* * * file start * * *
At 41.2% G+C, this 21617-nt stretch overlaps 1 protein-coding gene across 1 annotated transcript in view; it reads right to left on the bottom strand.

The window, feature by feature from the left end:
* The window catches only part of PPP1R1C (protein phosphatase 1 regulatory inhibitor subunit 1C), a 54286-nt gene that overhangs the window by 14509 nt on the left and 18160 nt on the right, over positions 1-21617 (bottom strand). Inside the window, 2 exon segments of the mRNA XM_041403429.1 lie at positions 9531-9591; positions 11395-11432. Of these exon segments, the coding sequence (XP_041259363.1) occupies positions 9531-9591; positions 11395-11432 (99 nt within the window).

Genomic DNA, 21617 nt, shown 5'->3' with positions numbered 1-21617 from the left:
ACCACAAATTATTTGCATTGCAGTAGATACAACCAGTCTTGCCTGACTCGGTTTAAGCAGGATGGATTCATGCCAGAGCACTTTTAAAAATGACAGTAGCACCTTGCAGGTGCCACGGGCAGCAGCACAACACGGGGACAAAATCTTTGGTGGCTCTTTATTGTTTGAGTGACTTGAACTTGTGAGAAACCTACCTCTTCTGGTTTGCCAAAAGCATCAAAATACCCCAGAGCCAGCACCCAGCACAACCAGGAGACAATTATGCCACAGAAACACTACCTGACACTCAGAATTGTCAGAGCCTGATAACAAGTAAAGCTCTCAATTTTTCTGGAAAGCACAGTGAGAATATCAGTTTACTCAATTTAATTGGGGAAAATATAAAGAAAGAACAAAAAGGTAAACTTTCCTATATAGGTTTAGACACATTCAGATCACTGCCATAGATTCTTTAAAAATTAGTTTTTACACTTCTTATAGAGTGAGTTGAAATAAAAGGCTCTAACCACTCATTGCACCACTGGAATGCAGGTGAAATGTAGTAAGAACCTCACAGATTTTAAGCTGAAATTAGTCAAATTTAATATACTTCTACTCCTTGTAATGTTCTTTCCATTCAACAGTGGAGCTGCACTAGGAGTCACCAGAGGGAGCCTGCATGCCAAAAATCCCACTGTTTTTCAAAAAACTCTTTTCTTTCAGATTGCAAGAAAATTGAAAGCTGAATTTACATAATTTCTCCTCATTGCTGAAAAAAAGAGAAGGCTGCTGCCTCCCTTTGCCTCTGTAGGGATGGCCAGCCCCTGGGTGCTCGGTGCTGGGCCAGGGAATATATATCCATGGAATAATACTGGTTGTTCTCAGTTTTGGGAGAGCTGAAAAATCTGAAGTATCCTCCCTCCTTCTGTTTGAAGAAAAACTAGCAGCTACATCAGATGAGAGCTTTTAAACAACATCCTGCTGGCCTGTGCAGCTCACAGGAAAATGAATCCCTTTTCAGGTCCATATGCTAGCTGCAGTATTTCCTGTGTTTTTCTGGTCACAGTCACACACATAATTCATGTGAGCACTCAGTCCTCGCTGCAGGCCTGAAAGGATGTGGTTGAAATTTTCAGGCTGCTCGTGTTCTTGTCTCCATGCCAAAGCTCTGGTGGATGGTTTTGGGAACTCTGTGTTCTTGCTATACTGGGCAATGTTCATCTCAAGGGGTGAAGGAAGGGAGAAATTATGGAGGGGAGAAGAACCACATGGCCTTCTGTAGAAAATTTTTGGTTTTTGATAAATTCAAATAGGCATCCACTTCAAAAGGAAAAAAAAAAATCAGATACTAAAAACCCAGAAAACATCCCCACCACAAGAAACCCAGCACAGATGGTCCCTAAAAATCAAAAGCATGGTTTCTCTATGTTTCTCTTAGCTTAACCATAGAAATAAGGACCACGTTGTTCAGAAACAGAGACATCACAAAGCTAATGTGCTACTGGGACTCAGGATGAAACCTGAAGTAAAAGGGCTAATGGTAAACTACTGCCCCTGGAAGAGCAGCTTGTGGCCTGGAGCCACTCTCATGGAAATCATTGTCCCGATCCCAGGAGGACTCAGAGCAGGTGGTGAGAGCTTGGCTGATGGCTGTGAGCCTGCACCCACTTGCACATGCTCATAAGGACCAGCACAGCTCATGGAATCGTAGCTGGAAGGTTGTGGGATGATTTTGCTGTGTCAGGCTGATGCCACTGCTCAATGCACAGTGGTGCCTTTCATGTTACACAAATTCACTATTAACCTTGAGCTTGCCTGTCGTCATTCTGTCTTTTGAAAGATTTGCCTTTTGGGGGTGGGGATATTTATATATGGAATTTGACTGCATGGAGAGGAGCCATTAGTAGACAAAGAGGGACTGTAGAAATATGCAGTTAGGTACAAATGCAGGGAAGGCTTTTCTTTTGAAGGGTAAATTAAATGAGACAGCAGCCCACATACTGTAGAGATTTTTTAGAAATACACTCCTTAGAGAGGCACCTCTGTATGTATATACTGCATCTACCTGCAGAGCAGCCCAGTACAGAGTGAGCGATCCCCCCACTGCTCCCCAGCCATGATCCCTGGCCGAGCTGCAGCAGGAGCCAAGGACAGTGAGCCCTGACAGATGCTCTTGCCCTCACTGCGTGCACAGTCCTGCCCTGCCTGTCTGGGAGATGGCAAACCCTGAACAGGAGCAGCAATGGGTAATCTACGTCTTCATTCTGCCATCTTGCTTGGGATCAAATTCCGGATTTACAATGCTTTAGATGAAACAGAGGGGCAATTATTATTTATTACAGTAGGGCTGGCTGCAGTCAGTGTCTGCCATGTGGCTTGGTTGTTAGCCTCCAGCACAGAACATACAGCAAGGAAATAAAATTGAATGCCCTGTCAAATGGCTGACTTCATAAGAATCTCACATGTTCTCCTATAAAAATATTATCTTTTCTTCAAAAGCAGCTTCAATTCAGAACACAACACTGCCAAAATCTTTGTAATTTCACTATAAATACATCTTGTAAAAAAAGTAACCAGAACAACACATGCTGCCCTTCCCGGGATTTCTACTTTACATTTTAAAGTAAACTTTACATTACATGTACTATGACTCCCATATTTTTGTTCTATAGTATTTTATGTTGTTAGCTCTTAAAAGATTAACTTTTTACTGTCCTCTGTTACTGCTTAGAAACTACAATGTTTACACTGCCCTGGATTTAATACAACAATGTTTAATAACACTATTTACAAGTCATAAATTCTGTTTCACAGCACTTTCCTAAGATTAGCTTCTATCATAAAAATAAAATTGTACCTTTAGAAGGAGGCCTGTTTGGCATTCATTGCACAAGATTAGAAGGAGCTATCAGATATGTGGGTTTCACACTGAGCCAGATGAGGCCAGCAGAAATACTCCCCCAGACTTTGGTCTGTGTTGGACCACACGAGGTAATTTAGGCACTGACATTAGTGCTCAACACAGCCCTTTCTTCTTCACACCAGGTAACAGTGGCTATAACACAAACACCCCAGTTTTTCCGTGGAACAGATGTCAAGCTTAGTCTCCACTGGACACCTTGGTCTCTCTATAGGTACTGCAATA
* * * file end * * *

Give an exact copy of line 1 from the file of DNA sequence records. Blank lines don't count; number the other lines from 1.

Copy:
At 41.2% G+C, this 21617-nt stretch overlaps 1 protein-coding gene across 1 annotated transcript in view; it reads right to left on the bottom strand.